As you so correctly and wisely point out, we take all kinds of risks every day. It's an inherent part of life. Yet we also generally accept that things that can be done in a safer way should be when reasonably possible.

At this point I'm leaning towards deprecating the idea that encouragement, positivity, and documentation will lead to developers making good decisions. As you've demonstrated, it's clearly insufficient, and I suspect your experience is an outlier but far from unique.

Increasingly, I think we may have to consider measures to get it right the first time. And we have to be sure our peers do too, because we're all living in the same environment and context. Otherwise, sooner or later, someone who didn't read a warning label is going to try to build a PII-handling business on Zero Server (or similar) and it's going to be a dumpster fire.

I would love a world where friendly encouragement, niceness, and documentation could scaleably do this. Sadly, it's perhaps possible that that world and this one could be slightly different.

Your conclusion seems to eschew the "honey" for? "Vinegar"? I'm not disagreeing, I'm just trying to figure out what this would look like.

Some might imagine it as eschewing heedless amateurism in favor of mature professionalism.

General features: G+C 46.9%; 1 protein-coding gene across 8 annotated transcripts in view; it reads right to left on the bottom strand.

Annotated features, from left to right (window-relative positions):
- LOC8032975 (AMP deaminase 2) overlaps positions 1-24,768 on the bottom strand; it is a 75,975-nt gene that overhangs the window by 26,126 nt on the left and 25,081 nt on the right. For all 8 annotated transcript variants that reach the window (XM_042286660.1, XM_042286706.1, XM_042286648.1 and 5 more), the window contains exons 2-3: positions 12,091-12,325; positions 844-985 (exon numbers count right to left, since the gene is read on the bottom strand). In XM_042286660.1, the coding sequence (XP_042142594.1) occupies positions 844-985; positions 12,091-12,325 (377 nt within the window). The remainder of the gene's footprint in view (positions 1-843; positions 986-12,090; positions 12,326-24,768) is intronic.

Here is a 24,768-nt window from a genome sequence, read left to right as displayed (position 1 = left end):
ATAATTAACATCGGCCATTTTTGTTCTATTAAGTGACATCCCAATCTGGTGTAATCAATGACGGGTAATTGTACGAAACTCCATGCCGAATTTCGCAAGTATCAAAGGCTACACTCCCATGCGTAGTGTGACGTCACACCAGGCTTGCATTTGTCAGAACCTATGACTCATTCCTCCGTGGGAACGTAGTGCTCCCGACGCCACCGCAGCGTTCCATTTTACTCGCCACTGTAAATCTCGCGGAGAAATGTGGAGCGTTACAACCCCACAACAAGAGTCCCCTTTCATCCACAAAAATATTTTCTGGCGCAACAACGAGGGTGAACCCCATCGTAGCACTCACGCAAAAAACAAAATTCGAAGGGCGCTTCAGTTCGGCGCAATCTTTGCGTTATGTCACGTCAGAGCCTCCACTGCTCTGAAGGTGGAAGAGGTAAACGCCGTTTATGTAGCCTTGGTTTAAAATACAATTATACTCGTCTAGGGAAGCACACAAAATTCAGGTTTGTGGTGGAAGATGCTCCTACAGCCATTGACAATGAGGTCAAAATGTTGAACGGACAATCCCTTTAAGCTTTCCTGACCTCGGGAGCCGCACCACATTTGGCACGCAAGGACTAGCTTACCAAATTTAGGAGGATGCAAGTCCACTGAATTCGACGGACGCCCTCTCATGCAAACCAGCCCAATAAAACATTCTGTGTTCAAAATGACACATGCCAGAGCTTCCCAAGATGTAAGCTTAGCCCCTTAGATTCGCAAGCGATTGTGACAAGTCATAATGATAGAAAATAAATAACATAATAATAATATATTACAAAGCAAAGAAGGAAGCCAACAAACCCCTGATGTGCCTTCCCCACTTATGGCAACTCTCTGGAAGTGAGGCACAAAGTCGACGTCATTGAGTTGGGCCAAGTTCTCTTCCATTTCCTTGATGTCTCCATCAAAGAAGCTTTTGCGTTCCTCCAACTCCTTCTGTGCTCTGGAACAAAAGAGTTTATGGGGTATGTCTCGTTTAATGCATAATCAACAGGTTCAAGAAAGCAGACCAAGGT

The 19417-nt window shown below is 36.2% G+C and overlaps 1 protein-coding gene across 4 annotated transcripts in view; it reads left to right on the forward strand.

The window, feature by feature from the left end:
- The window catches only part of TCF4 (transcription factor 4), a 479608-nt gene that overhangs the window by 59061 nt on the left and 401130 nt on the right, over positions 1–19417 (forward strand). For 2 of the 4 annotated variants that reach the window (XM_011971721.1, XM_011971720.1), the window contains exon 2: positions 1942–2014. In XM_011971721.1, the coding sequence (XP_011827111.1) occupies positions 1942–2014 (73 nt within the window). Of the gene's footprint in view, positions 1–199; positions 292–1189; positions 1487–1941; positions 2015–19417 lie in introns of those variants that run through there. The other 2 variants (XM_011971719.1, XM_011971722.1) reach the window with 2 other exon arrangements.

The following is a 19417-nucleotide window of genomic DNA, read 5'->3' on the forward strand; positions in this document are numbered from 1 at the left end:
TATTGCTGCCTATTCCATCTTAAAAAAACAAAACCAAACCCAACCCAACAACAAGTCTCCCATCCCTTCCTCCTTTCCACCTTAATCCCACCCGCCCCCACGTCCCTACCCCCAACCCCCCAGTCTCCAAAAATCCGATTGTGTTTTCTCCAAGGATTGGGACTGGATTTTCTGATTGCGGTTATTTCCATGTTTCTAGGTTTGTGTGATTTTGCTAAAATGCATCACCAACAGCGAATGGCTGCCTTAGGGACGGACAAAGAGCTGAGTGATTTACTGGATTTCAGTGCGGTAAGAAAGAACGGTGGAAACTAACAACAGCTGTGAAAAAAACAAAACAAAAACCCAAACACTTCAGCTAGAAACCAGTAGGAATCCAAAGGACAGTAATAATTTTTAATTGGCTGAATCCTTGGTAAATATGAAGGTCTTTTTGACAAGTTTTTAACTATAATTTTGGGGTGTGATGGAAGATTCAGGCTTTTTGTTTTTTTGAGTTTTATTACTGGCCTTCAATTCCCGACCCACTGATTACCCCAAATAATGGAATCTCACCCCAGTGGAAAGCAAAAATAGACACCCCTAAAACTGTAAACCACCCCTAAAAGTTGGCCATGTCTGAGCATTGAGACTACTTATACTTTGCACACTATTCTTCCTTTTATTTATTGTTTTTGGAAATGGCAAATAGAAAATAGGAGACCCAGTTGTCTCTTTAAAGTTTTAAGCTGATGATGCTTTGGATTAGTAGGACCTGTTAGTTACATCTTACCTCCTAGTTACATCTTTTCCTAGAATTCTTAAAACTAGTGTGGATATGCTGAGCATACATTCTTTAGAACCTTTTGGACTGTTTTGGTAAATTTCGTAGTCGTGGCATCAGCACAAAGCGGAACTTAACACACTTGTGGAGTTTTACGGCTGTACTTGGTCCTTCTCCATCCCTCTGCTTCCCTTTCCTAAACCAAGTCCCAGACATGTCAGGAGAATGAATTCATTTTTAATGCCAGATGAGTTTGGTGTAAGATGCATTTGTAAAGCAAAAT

One starting point might be re-examining if all the negativity shown in reaction to Zero Server is actually excessive. Some of it surely is! It's also perhaps possible that some of it could be viewed as the horrified reactions of professionals who care about quality (and think about downstream effects) coming face-to-face with reckless engineering.

> Some might imagine it as eschewing heedless amateurism in favor of mature professionalism.

I don't fully understand what you're advocating, so I apologize if I am misinterpreting or mischaracterizing your position. But I can't imagine "mature professionalism" including berating or embarrassing another developer for creating a security hole. Some people do need that, but most don't. Many devs I've worked with are horrified when they find out they wrote in a vulnerability, and they try to grow and find out better ways. This is startup culture tho.